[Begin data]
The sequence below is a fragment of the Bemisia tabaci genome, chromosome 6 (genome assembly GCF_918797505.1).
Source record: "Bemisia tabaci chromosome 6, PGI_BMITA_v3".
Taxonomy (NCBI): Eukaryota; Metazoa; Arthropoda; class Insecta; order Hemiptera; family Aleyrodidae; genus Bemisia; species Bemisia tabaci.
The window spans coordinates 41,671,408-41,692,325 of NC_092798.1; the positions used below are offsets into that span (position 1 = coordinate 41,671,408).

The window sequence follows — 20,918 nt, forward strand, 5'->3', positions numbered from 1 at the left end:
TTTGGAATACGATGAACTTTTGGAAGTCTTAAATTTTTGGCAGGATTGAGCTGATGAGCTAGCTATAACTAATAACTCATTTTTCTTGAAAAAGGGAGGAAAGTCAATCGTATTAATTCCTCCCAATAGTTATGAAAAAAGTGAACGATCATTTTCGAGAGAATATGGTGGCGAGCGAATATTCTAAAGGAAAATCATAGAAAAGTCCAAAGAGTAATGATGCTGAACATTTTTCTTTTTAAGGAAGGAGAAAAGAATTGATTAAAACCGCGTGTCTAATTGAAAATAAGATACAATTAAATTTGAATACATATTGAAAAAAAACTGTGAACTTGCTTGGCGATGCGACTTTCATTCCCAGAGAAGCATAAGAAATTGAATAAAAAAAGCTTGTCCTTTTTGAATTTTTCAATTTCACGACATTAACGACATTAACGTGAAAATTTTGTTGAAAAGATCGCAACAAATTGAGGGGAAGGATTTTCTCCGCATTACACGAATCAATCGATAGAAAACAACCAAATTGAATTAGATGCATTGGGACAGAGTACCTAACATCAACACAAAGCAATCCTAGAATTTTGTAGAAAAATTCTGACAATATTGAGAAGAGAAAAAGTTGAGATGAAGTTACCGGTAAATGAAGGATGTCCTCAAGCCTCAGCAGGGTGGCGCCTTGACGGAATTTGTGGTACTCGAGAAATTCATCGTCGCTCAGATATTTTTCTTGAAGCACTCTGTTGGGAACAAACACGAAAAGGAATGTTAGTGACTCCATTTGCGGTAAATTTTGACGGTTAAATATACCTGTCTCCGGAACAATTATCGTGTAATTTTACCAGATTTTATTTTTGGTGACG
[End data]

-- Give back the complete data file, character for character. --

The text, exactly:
The sequence below is a fragment of the Bemisia tabaci genome, chromosome 6 (genome assembly GCF_918797505.1).
Source record: "Bemisia tabaci chromosome 6, PGI_BMITA_v3".
Taxonomy (NCBI): Eukaryota; Metazoa; Arthropoda; class Insecta; order Hemiptera; family Aleyrodidae; genus Bemisia; species Bemisia tabaci.
The window spans coordinates 41,671,408-41,692,325 of NC_092798.1; the positions used below are offsets into that span (position 1 = coordinate 41,671,408).

The window sequence follows — 20,918 nt, forward strand, 5'->3', positions numbered from 1 at the left end:
TTTGGAATACGATGAACTTTTGGAAGTCTTAAATTTTTGGCAGGATTGAGCTGATGAGCTAGCTATAACTAATAACTCATTTTTCTTGAAAAAGGGAGGAAAGTCAATCGTATTAATTCCTCCCAATAGTTATGAAAAAAGTGAACGATCATTTTCGAGAGAATATGGTGGCGAGCGAATATTCTAAAGGAAAATCATAGAAAAGTCCAAAGAGTAATGATGCTGAACATTTTTCTTTTTAAGGAAGGAGAAAAGAATTGATTAAAACCGCGTGTCTAATTGAAAATAAGATACAATTAAATTTGAATACATATTGAAAAAAAACTGTGAACTTGCTTGGCGATGCGACTTTCATTCCCAGAGAAGCATAAGAAATTGAATAAAAAAAGCTTGTCCTTTTTGAATTTTTCAATTTCACGACATTAACGACATTAACGTGAAAATTTTGTTGAAAAGATCGCAACAAATTGAGGGGAAGGATTTTCTCCGCATTACACGAATCAATCGATAGAAAACAACCAAATTGAATTAGATGCATTGGGACAGAGTACCTAACATCAACACAAAGCAATCCTAGAATTTTGTAGAAAAATTCTGACAATATTGAGAAGAGAAAAAGTTGAGATGAAGTTACCGGTAAATGAAGGATGTCCTCAAGCCTCAGCAGGGTGGCGCCTTGACGGAATTTGTGGTACTCGAGAAATTCATCGTCGCTCAGATATTTTTCTTGAAGCACTCTGTTGGGAACAAACACGAAAAGGAATGTTAGTGACTCCATTTGCGGTAAATTTTGACGGTTAAATATACCTGTCTCCGGAACAATTATCGTGTAATTTTACCAGATTTTATTTTTGGTGACG